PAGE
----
Mr Trump has faced criticism previously for his approach to dealing with Mr Duterte, who has been accused of overseeing human rights abuses for his handling of his country’s war on drugs. The two leaders have not met in person yet, but spoke on the phone in May, when they had a “friendly discussion” that included an invitation for Mr Duterte to visit the White House.
The trip marks the first time that Mr Trump will visit the region in his official capacity, and comes as the President has overseen increasingly contentious relations with North Korea over its nuclear weapons programme.
“The President’s travel will underscore his commitment to long-standing United States alliances and partnerships, and reaffirm United States leadership in promoting a free and open Indo-Pacific region,” White House press secretary Sarah Huckabee Sanders said in a statement.
The Philippine president has authorised a bloody war on drugs in his country since becoming president, leading human rights organizations to sound alarm bells. Police have said that 3,900 people have been killed since the operation started, saying that they were armed suspects resisting arrest. Human rights groups claim that the number is far higher, with 7,000 people having been killed since Mr Duterte came to power in 2016.
That war on drugs, which Mr Duterte says is conducted in a lawful manner, has been pillorised by rights groups. Human Rights Watch found that the war mostly targeted impoverished urban slums, and has described state-sanctioned “death squads” that gun down individuals in those communities.
The organisation - and a number of others - has accused police in the country of conducting extrajudicial executions. The Philippine National Police have denied this, saying there have been no extrajudicial killings under the Duterte administration and Mr Duterte himself has blamed the killings on "vigilantes".
Earlier this month, Mr Duterte ordered police to withdraw from the anti-narcotics campaign and leave all operations to the Philippine Drug Enforcement Agency (PDEA) following scrutiny of police conduct. He has previously said that the anti-drugs operation would not be cowed by allegations of abuses.
Last week, Mr Duterte threatened to shoot criminals himself as he suggested he may bring the police back into the fight against the drug trade. He said: “Those who rape children, who rape women... if you don't want the police, I am here now.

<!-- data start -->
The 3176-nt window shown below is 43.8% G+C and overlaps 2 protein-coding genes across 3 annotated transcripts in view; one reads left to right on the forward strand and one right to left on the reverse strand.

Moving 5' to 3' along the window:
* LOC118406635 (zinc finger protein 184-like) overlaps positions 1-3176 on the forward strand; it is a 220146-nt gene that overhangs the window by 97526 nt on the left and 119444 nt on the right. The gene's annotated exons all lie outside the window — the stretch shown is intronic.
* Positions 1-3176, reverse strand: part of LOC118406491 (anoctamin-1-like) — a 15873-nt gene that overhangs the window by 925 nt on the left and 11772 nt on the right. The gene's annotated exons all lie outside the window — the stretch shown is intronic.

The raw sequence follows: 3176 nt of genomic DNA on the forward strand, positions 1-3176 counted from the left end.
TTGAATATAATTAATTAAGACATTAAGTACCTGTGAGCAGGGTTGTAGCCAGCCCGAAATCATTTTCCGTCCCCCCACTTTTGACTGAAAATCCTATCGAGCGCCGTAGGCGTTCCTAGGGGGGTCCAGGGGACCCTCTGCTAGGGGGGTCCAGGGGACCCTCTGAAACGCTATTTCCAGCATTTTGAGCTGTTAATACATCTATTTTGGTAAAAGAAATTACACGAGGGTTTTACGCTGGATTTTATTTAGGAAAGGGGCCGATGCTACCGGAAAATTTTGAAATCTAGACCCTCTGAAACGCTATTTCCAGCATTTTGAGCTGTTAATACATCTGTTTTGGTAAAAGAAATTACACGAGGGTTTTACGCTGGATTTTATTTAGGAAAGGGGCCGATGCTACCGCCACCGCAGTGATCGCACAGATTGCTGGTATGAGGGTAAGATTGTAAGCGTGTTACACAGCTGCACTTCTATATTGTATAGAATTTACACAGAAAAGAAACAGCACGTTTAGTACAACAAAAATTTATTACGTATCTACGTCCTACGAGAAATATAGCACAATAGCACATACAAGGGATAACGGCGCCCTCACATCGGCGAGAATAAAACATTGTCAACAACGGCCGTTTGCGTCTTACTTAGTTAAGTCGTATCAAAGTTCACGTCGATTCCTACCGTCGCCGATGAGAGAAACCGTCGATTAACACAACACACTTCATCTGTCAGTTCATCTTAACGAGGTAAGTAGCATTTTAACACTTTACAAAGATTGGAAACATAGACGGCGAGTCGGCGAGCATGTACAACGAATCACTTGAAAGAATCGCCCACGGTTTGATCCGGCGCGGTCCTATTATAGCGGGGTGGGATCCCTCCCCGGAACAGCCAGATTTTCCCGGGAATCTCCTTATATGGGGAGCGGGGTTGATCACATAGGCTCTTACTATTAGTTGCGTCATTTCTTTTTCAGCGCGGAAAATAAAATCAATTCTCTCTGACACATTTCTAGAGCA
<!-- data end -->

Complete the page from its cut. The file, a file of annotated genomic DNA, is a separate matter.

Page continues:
“I will shoot them. That's true! If nobody would dare it, I will pull the trigger.”
Referring to the police, he added: “Let us see, six months from now. If things get worse again, I will say... 'Go back to this job. You solve this problem of ours.'”
Mr Duterte has also ordered police to kill his eldest son if drug trafficking allegations against him are proven true. Paolo Duterte told a Senate inquiry last month he had no links to a seized shipment of $125 million worth of narcotics from China, dismissing as "baseless" the allegations of his involvement in the drugs trade.
Talking about the allegations, Mr Duterte said: “I said before my order was: ’If I have children who are into drugs, kill them so people will not have anything to say’,
“So I told Pulong [his son’s nickname]: ’My order is to kill you if you are caught, and I will protect the police who kill you, if it is true’”.
During Mr Trump’s visit to Asia, he is scheduled to attend the Association of Southeast Asian Nations conference, which Mr Duterte is hosting in Manila. Mr Trump is also scheduled to visit China, Japan, South Korea, and Vietnam during his trip in November.
The President will visit with American service members in Japan during his trip there, as well as Japanese service members and families of individuals who have been abducted by North Korea.
In South Korea, Mr Trump reportedly plans on addressing the National Assembly, and meet with President Moon Jae-in.
In Beijing, Mr Trump will engage in “bilateral, commercial, and cultural events, including meetings with President Xi Jinping,” according to the White House.